The right to self-determination is the founding principle of Indigenous peoples’ rights and the central guiding principle of UNDRIP and is well established in international law. It is recognized in article one of the International Covenant on Civil and Political Rights and of the International Covenant on Economic, Social and Cultural Rights. Closely mirroring the language contained in those treaties, article three of UNDRIP also states that Indigenous peoples have the right to be self-determining and  “Freely determine their political status and freely pursue their economic, social and cultural development.”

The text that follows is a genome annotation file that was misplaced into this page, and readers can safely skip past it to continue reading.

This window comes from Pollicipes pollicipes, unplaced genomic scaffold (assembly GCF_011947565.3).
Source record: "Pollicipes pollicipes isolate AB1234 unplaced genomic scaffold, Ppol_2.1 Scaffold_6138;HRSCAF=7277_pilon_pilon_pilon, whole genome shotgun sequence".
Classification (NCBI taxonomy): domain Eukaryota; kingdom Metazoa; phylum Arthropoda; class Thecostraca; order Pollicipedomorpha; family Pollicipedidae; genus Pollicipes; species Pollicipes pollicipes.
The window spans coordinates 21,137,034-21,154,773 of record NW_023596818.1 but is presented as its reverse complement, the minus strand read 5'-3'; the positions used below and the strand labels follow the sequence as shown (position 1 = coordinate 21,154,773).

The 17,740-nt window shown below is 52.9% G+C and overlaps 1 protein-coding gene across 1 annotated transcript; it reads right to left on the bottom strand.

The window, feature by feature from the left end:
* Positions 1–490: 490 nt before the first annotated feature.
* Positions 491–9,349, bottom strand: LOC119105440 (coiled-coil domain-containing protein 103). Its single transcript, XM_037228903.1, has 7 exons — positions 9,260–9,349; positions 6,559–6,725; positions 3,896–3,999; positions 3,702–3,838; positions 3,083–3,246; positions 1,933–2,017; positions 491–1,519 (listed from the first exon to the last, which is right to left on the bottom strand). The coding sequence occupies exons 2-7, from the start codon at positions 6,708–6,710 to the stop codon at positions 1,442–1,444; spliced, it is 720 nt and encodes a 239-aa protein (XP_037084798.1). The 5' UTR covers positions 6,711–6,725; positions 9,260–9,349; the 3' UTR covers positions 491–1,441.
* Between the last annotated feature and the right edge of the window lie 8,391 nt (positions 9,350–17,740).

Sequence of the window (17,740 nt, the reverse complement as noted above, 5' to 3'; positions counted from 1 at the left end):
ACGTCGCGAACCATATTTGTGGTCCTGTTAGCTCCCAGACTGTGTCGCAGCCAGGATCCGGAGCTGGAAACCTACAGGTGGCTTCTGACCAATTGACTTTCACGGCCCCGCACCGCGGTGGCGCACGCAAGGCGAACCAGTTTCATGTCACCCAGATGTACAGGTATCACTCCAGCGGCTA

Accordingly, there are a number of related concepts associated with this right, including group autonomy, political participation, jurisdiction and law-making authority.


The right to self-determination is significant in the Mikisew decision because it helps to reframe the issues of separation of powers, parliamentary sovereignty and parliamentary privilege, as identified by Justice Andromache Karakatsanis.


If Canada is committed to recognizing Indigenous peoples’ right to be self-determining and all of the rights associated with it, then there necessarily has to be space for Indigenous laws and legal orders alongside the common law and civil law traditions. This means that Indigenous powers are another head of power to consider when thinking about the constitutional separation of powers and arguments of parliamentary sovereignty and parliamentary privilege.